When the Industrial age began in the 18th century, the workers worked in shifts of 12-16 hours, often without any breaks. It goes without saying that circumstances were tough, bordering on inhumane, yet people had to work away since there were no alternatives in sight.
After World War II, things changed. Workers were now no longer viewed as automatons, but individuals who gravitated toward certain motivations. Prof Douglas McGregor of the Massachusetts Institute of Technology (MIT) propounded a couple of theories in the 1960s called Theory X and Theory Y.
Theory X signified that most people are not ambitious and find work distasteful. They have to be directed. It was a typical depiction of the command and control mindset that pervaded many organizations in the ’60s and ’70s.
While the world has come a long way since the industrial age and command-and-control culture, the remnants still remain. Even today, in many places, you are expected to work 24*7.
The fact is that we are not hardwired to do continuous work. Even when we were hunter-gatherers, we only worked 15-20 hours a week and spend the rest of the time on leisure.
Well, if your goal is to do inspired work, you must work like a hunter-gatherer or better, yet a lion. Fire on all cylinders when the situation demands it. Rest when tired. Repeat.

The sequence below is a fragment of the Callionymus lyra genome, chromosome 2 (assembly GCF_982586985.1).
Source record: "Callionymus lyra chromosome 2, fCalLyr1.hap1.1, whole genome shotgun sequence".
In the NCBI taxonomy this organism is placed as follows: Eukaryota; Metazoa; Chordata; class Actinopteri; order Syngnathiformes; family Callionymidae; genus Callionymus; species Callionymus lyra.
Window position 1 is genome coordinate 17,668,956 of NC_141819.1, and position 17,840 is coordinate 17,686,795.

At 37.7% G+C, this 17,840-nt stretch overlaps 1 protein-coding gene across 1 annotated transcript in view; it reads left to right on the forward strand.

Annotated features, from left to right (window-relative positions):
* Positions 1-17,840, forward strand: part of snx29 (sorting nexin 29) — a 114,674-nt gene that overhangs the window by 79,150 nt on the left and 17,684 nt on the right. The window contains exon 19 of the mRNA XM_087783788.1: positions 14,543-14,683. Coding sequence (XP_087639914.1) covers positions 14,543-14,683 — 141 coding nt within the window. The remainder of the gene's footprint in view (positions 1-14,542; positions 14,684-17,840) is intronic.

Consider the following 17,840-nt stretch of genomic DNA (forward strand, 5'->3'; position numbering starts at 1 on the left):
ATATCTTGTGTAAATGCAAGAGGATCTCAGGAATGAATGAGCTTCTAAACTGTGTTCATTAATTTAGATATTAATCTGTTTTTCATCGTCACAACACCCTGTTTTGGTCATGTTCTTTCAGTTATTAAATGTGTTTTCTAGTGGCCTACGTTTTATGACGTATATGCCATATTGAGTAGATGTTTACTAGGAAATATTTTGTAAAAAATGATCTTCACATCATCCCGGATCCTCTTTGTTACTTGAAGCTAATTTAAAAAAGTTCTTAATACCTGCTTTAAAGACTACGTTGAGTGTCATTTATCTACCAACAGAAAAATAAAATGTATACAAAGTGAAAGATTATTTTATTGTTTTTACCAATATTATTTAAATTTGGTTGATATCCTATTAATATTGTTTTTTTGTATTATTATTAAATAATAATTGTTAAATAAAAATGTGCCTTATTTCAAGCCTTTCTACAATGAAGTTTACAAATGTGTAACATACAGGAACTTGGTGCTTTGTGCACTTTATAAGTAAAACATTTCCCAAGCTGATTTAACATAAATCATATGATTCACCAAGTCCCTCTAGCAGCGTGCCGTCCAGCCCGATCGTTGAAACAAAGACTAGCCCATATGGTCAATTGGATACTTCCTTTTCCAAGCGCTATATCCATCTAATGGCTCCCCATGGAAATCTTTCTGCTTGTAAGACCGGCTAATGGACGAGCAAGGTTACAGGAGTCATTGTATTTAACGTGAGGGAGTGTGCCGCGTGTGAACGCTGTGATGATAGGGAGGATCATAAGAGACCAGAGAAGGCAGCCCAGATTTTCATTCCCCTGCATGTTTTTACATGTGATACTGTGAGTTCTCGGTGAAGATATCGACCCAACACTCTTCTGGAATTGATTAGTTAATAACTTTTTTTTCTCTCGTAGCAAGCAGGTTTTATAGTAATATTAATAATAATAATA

When you don’t feel inspired to work, don’t work, don’t overthink, don’t overexert yourself. Instead, spend that time doing something that does not require cognitive overload. Listen to music, chat with friends, go for a walk, draw something – you get the picture?
To break monotony of work, work in short bursts. These sprints of productivity can keep you hyper-focused on the task at hand. It also helps you get in the flow. The thought that you are racing against time to get something done brings in a sense of urgency.
I recommend using the Pomodoro technique to work in short sprints. You can use one of the several Pomodoro apps available or simply, use the timer in your phone’s clock.
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